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Data Science in Space Exploration

Scaling AI Marie Merveilleux du Vignaux

Not only does data science impact virtually every aspect of our earthly lives, but it has also managed to make its way into space! In a recent Egg On Air Episode, Igor Girard-Carrabin, SESAME Project Manager at ArianeGroup, and William Lacheny, SESAME Technical Leader at ArianeGroup, walked us through the goals and challenges of the SESAME project and explained how data science is being used to improve the economic and operational performance of European launchers.

→ Watch the Full Episode

arianegroup speakers egg on air

What Is the SESAME Project and What Is ArianeGroup’s Role in the Project?

The Smart European Space Access Through Modern Exploitation of Data Science (SESAME) project is a research and development project that uses data science to improve the economic and operational performance of European launchers, the Ariane and Vega families of rockets. It is a project supported by the European Commission, which is organized in a consortium of eight entities across four different European countries.

The two organizations coordinating this project are ArianeGroup, the manufacturers of the Ariane family of launchers, and CNES, the French National Center for Space Studies.

Um, What Exactly Is a Launcher?

ArianeGroup calls these launchers because the objective of a rocket like Ariane is to put a satellite (or satellites) into orbit. The services provided by these satellites are numerous and, for the most part, indispensable. We call upon different satellite services each day without really realizing it, by watching television services or using the internet for example. Scientific research uses satellites to measure climate change with scientific programs such as Copernicus, but also services that have become commonplace, such as location and geolocation.
a launcher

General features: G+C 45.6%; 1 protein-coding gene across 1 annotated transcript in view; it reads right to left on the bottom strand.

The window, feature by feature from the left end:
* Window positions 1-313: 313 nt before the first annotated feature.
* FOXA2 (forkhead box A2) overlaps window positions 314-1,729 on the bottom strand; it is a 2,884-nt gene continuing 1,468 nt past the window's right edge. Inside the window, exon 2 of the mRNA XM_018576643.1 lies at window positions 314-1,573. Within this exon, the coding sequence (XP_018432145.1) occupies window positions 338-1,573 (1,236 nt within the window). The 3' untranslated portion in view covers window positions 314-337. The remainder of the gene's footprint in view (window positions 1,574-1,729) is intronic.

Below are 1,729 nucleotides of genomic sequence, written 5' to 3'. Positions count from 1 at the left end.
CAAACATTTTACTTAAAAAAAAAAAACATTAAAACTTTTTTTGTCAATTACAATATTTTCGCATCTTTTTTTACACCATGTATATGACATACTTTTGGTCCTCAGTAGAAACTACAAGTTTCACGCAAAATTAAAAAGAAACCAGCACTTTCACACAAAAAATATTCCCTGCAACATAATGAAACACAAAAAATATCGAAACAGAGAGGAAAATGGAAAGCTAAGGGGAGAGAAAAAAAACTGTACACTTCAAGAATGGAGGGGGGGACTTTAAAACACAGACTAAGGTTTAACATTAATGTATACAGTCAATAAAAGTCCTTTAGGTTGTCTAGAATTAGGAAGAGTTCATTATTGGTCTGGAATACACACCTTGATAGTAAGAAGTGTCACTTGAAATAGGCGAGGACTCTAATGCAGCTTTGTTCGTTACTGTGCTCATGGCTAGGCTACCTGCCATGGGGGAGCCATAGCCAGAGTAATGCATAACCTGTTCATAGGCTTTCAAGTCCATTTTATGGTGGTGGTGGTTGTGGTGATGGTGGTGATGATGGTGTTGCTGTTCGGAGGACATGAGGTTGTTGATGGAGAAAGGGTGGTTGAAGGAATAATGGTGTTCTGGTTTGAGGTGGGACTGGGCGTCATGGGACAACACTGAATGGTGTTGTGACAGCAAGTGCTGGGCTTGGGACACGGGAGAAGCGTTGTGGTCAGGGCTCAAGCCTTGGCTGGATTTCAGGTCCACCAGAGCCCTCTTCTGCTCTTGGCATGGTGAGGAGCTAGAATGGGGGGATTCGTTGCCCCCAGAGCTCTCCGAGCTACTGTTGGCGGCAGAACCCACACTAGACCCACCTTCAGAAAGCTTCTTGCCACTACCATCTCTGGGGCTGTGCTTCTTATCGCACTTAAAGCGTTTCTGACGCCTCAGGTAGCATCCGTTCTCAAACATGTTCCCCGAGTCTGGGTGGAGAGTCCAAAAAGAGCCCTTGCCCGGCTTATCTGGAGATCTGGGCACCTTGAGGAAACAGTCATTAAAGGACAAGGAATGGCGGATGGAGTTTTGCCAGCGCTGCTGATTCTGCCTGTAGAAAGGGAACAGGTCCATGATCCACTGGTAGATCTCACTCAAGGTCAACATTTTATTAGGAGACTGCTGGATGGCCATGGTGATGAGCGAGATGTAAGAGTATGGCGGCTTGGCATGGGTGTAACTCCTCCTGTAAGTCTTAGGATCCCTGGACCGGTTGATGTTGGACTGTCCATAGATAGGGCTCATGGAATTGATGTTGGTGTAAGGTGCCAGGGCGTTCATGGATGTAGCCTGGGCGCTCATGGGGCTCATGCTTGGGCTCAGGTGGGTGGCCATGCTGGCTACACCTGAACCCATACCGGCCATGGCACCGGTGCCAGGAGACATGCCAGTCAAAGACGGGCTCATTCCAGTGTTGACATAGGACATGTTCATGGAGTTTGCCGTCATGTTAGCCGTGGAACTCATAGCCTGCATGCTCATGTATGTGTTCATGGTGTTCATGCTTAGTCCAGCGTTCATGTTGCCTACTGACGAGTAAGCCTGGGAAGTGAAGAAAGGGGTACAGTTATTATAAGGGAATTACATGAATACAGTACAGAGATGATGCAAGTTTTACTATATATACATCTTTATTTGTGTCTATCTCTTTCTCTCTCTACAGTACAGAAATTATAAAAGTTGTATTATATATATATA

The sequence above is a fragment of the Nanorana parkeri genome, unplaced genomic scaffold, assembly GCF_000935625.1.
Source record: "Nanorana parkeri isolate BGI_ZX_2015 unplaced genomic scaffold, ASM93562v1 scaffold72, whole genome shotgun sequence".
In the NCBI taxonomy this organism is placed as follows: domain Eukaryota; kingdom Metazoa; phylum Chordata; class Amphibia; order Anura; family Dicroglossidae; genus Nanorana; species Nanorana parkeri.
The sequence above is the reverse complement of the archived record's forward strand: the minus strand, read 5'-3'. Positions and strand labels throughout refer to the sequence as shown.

The 3 Objectives of the Consortium and Their Challenges

  1. Ensuring and implementing a process of collaboration across Europe in the space sector within the four different countries and eight entities. The main challenge here is learning to work with different people of different companies, nationalities, and types of profiles. This heterogeneity of profiles and nationalities is one of the first challenges of the project.
  2. The second objective is to be able to exploit sensitive data. When working on launchers, teams use data that is controlled for export and so being able to exploit them remotely on a cloud is a challenge. Of course, this also brings up the need for a high level of cybersecurity. Since the value that will be co-created in the designed algorithms will be of extreme importance for the independence of European launchers and their competitiveness on the international market, teams must ensure the level of cybersecurity remains very high.

→ Executing Data Privacy-Compliant Data Projects: A Guide for Data Teams

3. The third objective of the project is to use data science tools to make the manufacturing of Ariane launchers and their integration at the Kourou Guiana Space Center more competitive. Europe's vocation to use data as a lever to make the European space industry more competitive is part of a global picture, since for a little more than a decade now, a certain number of private state actors have entered the heavy launchers industry. This includes SpaceX for Americans, but also Mitsubishi Heavy Industries for the Japanese and the Chinese Academy of Launch Technologies, both direct competitors of Ariane and of this project.

The objective of this project is to make access to space more competitive and more accessible for Ariane and Vega launchers using the support of data science. If you are as excited and fascinated as we are and want to go even further after watching this Egg On Air Episode, you can learn more about the project here.

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